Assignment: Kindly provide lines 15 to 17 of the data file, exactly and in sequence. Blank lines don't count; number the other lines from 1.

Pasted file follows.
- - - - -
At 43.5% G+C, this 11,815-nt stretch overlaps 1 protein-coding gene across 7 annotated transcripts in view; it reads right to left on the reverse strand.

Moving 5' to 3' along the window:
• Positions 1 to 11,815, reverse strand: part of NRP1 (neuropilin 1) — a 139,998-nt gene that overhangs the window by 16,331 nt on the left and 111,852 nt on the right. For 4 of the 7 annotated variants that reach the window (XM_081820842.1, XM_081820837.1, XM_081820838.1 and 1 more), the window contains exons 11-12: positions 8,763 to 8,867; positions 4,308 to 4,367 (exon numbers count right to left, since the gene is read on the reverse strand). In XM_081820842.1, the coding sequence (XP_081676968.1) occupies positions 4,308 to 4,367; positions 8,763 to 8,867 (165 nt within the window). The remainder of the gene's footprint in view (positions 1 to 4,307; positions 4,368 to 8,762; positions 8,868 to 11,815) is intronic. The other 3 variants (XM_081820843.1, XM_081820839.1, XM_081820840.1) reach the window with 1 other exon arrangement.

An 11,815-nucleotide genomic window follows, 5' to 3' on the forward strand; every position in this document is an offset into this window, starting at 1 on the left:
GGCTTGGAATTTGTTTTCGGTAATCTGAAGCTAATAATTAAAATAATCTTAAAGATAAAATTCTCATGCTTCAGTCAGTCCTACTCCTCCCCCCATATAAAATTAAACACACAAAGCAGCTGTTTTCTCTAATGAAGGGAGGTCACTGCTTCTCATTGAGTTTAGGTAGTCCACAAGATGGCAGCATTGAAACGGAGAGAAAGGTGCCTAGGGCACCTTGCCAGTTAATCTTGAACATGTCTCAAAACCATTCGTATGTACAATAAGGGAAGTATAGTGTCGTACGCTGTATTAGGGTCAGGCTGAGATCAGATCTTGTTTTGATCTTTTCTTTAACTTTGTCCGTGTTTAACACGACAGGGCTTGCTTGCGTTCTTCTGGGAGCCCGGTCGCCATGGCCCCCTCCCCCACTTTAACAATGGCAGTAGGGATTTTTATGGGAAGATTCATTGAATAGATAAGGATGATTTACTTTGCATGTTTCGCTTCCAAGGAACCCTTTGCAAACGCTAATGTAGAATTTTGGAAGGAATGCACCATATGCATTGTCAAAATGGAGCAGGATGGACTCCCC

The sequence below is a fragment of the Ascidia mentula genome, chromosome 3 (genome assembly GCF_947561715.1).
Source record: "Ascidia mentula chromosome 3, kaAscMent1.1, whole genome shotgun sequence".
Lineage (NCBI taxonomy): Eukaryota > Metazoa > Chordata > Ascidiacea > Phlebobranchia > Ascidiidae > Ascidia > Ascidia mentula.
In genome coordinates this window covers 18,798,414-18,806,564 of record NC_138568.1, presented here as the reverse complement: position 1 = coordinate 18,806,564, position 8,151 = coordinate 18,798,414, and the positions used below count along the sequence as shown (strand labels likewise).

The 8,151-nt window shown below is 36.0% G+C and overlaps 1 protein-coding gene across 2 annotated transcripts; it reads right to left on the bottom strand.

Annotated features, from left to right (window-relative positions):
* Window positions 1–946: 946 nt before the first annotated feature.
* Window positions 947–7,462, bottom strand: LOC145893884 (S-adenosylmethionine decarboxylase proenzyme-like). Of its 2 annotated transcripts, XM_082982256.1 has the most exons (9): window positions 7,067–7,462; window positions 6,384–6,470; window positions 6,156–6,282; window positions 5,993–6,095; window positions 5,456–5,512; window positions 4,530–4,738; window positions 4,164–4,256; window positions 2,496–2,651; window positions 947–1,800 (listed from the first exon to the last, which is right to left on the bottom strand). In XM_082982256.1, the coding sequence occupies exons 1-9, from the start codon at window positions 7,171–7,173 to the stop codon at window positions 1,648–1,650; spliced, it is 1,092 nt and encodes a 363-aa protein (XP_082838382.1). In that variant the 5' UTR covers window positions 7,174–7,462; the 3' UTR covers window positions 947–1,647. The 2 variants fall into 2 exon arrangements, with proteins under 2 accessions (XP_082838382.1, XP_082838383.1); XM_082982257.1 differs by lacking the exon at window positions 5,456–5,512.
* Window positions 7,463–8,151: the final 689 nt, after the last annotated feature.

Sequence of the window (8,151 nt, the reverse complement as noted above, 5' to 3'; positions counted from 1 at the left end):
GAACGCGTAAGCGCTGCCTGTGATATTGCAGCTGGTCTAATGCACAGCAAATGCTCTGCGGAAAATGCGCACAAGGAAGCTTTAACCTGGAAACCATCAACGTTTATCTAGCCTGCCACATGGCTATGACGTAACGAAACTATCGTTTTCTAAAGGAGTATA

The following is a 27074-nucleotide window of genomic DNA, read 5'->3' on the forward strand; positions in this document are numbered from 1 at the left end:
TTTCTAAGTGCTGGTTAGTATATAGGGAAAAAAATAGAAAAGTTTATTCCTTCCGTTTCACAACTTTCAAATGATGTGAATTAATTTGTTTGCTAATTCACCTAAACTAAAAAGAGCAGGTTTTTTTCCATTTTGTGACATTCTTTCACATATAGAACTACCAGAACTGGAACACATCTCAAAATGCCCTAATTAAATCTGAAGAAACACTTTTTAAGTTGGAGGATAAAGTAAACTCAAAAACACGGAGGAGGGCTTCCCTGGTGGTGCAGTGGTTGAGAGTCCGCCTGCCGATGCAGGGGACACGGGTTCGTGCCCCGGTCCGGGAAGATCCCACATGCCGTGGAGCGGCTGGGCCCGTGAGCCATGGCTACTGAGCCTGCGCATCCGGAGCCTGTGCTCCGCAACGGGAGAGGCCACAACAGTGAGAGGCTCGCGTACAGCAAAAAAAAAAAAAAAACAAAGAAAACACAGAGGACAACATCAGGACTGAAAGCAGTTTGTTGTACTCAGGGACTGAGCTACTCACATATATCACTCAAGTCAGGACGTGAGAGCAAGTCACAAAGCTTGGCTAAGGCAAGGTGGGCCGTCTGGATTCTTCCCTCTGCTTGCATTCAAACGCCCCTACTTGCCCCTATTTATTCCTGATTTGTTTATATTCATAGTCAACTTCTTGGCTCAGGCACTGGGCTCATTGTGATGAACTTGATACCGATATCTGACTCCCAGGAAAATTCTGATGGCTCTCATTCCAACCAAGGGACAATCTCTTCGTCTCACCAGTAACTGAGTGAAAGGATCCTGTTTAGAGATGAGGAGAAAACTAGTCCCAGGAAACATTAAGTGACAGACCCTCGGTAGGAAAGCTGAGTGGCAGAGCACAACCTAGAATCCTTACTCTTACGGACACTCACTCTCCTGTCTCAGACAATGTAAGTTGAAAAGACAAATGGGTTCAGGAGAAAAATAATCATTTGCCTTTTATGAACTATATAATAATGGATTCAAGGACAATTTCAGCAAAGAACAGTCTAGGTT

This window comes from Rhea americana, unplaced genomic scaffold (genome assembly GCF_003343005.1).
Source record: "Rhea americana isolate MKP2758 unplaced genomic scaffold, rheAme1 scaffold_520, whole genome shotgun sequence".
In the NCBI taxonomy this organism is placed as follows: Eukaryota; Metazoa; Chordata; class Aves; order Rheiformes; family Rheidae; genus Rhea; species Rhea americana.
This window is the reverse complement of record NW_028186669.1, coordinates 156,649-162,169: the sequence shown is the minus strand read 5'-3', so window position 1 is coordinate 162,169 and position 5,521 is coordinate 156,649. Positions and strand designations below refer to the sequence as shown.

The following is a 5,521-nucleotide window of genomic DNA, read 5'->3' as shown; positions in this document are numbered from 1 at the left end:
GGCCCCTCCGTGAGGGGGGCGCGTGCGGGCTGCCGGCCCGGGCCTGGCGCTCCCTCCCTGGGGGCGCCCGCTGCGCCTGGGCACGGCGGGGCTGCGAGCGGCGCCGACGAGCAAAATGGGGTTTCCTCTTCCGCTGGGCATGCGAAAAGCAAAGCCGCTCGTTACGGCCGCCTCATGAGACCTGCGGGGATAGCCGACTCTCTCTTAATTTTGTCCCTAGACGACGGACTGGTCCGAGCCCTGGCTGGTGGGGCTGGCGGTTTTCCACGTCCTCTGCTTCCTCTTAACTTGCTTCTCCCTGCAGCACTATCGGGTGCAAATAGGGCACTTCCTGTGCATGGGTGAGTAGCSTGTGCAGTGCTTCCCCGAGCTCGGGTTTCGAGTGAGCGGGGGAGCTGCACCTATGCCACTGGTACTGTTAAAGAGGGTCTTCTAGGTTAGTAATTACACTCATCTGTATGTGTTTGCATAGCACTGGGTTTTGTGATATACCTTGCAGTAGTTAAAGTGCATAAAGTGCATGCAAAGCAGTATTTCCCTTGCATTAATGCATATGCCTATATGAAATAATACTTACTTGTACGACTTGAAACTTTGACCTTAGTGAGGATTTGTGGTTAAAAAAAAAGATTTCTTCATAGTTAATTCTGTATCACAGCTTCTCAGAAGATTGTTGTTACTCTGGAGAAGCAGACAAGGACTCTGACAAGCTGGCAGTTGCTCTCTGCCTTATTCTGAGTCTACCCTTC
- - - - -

Sequence of the window (8,151 nt, the reverse complement as noted above, 5' to 3'; positions counted from 1 at the left end):
GAACGCGTAAGCGCTGCCTGTGATATTGCAGCTGGTCTAATGCACAGCAAATGCTCTGCGGAAAATGCGCACAAGGAAGCTTTAACCTGGAAACCATCAACGTTTATCTAGCCTGCCACATGGCTATGACGTAACGAAACTATCGTTTTCTAAAGGAGTATA

The following is a 27074-nucleotide window of genomic DNA, read 5'->3' on the forward strand; positions in this document are numbered from 1 at the left end: